Globalization Gone Wild: Hooters Opens in China

China embraces the wings joint with scantily clad servers.

ByABC News
September 18, 2007, 8:38 PM

Sept. 19, 2007 — -- When the first Hooters location opened in Clearwater, Fla., in 1983, few could ever have predicted that more than two decades later this down-home, beer-and-wing joint with its scantily clad, well-endowed servers would grow to become a symbol of America, let alone an international sensation.

And now, with the opening of its 435th branch in Beijing, Hooters is now being touted as a barometer for globalization.

With the 2008 Summer Olympic Games just 11 months away, Beijing has set about sprucing itself up for the surge of sports fans, media and tourists refurbishing its airport, updating security systems and launching foreigner-friendly restaurants.

Once known for its ancient Forbidden City, historic Tiananmen Square and, of course, the awe-inspiring Great Wall, today's Beijing is rapidly feeling the effects of global commerce.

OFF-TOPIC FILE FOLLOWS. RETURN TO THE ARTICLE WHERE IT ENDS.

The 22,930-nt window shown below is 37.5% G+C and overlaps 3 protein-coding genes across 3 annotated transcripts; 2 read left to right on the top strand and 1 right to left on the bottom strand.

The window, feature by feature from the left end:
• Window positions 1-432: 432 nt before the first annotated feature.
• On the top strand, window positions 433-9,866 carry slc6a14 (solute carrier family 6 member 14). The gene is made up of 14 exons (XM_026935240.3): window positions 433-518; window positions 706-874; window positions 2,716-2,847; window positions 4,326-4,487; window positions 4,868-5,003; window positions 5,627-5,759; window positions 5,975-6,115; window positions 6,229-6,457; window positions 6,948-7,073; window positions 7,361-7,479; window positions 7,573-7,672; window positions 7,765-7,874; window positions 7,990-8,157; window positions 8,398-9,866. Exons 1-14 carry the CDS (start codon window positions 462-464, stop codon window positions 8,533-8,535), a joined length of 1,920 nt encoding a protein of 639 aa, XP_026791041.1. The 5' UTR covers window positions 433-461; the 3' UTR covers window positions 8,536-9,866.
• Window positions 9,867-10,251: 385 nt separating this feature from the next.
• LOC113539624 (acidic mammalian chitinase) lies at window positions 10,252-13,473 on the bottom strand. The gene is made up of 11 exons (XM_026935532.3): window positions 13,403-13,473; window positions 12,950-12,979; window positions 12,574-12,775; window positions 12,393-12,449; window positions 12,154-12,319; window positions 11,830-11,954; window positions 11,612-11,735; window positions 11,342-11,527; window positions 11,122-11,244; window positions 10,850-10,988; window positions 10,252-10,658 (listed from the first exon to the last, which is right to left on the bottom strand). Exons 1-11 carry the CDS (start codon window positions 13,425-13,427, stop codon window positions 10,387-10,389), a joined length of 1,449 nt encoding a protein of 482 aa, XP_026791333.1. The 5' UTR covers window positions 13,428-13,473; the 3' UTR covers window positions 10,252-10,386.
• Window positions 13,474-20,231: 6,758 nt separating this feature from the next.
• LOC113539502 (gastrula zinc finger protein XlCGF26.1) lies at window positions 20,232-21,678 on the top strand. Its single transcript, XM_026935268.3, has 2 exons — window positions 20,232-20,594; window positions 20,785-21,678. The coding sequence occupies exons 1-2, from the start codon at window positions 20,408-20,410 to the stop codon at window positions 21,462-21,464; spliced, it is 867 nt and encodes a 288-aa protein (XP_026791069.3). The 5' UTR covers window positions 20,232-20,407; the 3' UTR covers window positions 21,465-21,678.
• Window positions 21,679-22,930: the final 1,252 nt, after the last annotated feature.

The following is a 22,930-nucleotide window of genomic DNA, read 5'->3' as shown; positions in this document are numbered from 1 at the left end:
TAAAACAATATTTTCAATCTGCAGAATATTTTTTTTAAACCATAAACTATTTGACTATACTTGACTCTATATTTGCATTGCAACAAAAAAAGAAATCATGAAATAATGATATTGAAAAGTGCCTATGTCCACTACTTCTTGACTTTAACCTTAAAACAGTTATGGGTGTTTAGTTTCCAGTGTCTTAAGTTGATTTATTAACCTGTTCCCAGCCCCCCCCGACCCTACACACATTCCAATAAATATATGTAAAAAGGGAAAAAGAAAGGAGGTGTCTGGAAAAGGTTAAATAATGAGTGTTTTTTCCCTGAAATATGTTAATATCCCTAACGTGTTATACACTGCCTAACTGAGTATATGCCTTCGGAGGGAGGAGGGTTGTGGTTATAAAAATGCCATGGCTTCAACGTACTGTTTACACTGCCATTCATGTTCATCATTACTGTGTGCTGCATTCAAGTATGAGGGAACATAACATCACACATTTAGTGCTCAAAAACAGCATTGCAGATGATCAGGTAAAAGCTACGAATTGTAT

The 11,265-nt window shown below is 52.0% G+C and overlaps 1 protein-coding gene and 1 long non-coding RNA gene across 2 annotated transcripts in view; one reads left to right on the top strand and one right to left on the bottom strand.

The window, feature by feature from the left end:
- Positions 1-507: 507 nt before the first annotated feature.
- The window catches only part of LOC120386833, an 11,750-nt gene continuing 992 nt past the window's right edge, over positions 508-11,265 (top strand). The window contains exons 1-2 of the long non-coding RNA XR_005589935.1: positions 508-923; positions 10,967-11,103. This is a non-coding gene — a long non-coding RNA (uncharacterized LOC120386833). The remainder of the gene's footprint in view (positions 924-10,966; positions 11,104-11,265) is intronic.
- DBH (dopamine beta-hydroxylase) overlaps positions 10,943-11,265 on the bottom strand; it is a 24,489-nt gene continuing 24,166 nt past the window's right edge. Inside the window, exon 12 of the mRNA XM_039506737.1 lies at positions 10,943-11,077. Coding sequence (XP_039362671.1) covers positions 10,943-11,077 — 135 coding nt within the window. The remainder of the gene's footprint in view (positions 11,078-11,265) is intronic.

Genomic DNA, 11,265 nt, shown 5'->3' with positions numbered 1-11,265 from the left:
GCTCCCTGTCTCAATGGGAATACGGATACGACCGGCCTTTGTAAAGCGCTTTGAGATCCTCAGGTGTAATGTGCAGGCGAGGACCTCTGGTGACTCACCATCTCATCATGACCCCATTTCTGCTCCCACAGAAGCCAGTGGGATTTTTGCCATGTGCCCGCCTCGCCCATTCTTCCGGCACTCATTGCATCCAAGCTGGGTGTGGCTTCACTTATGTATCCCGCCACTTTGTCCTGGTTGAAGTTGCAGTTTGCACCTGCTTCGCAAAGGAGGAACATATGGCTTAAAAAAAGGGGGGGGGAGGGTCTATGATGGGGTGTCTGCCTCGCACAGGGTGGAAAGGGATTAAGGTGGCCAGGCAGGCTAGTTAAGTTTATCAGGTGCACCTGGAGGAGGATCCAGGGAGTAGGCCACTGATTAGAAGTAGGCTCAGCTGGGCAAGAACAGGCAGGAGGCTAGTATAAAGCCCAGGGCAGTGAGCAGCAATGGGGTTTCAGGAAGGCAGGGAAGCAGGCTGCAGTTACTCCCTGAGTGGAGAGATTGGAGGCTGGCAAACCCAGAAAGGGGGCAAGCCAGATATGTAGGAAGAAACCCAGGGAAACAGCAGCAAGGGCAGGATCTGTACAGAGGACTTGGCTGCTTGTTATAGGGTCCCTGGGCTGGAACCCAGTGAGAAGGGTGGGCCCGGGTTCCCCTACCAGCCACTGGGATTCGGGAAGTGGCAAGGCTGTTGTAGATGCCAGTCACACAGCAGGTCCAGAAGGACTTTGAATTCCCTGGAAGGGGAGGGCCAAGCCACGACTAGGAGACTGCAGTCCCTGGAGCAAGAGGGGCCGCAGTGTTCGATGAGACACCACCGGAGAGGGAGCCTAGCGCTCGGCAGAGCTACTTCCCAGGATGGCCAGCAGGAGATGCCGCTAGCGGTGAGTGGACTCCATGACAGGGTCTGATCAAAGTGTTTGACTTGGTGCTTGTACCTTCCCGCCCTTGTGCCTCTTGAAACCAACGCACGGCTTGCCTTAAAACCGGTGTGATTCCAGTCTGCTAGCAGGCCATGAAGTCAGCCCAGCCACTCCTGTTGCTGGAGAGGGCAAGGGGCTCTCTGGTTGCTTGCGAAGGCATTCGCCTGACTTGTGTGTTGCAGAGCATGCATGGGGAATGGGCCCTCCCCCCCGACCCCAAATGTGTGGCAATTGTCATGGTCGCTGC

Although Hooters Beijing is the Alabama-based restaurant's fourth branch in China, this opening is making waves. It was one thing when the first Hooters opened in the more cosmopolitan Shanghai in 2004, but in conservative Beijing, the "Hooters Makes You Happy" mentality feels a little more out of place.

Regardless of its exotic location, walking in to Hooters Beijing feels exactly like walking into any other Hooters location. With the same wooden tables, orange hot pants on the waitresses and that same smell of fried wings wafting through the air, Hooters Beijing could easily be found in America's heartland.

While this chain may seem routine here in the United States, the Hooters phenomenon for most Chinese is a new and exciting import from the West.

"I like Hooters," said one waitress in an interview with ABC News. "It's very happy. It is enthusiastic and energetic. I love Hooters."

Like with any cross-cultural trend, some things get lost in translation, including the name's reference to the female anatomy.

In Beijing, "Hooters" simply means "owl," but that doesn't mean the point goes overlooked.